You’ve been talking to your teen and they don’t seem to listen to or even hear anything you say. They don’t even look up from whatever addictive devices they’re using at the time. So, naturally, you raise your voice and even throw in a few of your parents’ nuggets of wisdom for good measure. Ah, a reaction at last! Even if the eye rolls, deep sighs and sarcastic comebacks weren’t exactly what you were hoping for.

If this is the communication pattern with your teens, you can stop contemplating whether to get them hearing aids. The problem probably lies in what you’re saying and this could be hampering your ability to meaningfully connect with your kids.

Don’t believe me? Well, I compiled a list of things teens are tired of hearing from their parents. Pepper your conversations with these and watch as your previously attentive teen goes suspiciously deaf.

  1. When I was your age…
  2. Because I said so.
  3. Turn down that music or you’ll end up deaf at 30.
  4. That’s not an excuse. If everyone jumped off a cliff, would you do it too?
  5. Money doesn’t grow on trees!
  6. This is not a democracy! My house, my rules!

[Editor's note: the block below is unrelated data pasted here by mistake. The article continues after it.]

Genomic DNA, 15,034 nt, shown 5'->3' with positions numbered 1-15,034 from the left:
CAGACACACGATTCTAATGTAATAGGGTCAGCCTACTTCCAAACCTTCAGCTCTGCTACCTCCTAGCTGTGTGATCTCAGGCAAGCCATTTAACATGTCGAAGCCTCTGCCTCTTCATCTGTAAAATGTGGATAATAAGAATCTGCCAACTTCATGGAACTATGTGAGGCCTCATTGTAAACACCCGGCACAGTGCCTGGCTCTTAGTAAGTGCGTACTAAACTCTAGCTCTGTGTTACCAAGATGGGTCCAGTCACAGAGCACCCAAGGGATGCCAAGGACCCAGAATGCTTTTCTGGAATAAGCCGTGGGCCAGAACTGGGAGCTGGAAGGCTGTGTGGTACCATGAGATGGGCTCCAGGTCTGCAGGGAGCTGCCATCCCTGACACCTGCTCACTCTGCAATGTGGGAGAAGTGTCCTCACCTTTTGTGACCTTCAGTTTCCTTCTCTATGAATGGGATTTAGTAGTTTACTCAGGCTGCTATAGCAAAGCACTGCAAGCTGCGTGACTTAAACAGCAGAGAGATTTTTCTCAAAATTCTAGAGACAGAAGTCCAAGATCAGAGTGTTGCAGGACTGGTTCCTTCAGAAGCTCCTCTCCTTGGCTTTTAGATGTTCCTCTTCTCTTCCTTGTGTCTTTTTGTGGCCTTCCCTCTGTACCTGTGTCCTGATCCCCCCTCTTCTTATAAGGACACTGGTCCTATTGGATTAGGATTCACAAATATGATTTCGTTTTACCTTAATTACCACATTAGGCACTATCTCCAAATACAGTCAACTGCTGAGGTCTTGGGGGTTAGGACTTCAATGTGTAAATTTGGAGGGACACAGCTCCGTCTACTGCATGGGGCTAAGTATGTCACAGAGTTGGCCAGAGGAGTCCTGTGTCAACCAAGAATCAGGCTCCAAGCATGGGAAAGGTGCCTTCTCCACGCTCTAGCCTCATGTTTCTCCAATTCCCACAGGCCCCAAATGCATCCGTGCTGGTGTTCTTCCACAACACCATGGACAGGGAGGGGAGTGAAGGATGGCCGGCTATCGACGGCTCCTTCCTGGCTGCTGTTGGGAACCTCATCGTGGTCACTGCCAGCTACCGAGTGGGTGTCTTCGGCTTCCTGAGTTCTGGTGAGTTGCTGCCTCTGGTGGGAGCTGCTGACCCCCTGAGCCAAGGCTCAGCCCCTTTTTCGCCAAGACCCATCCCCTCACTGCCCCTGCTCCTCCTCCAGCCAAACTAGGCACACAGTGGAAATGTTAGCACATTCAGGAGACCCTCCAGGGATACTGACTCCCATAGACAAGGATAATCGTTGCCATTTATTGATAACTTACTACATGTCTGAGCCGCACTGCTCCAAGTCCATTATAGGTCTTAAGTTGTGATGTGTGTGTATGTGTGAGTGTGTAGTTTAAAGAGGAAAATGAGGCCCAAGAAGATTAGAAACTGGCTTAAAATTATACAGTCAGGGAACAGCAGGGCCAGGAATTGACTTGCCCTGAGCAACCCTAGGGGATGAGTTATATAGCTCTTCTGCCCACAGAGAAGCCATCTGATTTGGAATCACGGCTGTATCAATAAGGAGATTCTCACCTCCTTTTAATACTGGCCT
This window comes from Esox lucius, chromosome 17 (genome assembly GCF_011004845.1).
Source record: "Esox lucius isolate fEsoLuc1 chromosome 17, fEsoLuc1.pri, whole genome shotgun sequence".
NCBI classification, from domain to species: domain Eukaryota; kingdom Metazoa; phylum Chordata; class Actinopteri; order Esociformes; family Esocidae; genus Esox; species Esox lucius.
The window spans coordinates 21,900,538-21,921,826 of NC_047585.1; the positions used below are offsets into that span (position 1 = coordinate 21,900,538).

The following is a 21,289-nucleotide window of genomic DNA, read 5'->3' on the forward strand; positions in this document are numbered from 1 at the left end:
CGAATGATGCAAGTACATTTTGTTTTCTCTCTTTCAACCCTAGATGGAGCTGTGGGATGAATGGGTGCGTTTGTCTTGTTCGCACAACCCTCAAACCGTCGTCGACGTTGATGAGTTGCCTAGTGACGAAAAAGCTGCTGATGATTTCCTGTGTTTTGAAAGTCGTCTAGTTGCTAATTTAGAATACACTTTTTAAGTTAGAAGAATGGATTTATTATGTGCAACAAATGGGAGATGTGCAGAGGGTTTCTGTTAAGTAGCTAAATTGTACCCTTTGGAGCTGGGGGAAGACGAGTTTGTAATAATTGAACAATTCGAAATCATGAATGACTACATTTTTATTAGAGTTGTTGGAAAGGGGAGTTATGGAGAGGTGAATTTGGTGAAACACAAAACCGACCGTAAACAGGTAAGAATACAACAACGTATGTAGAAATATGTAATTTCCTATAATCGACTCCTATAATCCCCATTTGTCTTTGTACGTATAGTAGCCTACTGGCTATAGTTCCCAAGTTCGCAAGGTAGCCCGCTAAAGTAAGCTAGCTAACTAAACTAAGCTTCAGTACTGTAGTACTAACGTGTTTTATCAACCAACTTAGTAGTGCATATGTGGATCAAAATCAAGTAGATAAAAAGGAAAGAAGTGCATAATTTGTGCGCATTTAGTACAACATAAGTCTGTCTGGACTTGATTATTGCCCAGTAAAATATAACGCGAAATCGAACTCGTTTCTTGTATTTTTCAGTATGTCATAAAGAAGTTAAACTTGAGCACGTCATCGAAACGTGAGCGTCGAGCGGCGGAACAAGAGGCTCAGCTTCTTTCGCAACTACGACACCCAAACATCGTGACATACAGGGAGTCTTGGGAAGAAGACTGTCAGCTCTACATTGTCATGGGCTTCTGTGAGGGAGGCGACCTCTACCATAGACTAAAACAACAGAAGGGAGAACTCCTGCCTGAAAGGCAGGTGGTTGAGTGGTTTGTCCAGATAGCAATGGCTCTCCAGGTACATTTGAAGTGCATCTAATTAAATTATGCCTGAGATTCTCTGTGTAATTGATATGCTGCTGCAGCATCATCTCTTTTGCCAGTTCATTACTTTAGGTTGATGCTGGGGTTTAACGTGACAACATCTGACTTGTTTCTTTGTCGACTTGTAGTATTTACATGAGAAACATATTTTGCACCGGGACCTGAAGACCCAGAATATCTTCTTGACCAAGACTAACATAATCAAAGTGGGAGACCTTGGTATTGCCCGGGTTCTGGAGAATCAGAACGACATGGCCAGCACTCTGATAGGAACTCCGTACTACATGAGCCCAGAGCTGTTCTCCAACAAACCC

7. You want a tattoo? It’ll look so stupid when you’re 60.
  8. Don't you ever think of anyone but yourself?
  9. You’ll understand when you’re older.
  10. You have it so easy. Wait ‘till you get to the real world.
  11. Clean up your room, it looks like a pigsty.
  12. I'm sick and tired of your attitude!
  13. You’re a teenager. This is just a phase.
  14. Why are you always holed up in your room all day?
  15. We'll talk about it later.

Breaking The Impasse

Going through the list above, I heard echoes of my parents and thought how ironic it was that the things our teens hate hearing from us are often the very same ones that irked us coming from our own parents. I’m sure, like me, you swore you’d never use them on your children but here we are. We reach for these statements and phrases because they give us an illusion of control over an otherwise confusing or stressful situation.

To improve communication with our teens, we need to be more conscious of what we say to them. We all remember how awkward and confusing our teen years were and we didn’t even have to deal with the pressures of social media. So cut your teen some slack and accept that you’re all doing the best you can.

Next time you’re tempted to use one of the tired statements above, pause and replace it with a positive one instead. Trust me, when raising teens, lots of patience coupled with heaps of humor, love and understanding will take you far. Whenever you feel overwhelmed, take a break and wine a bit. You’ll feel better.

Author's Bio: 

Tyler Jacobson is a husband, father, freelance writer with experience with organizations that help troubled teens and parents. His areas of focus include: parenting, social media, addiction, mental illness, and issues facing teenagers today. Follow Tyler on: Twitter | LinkedIn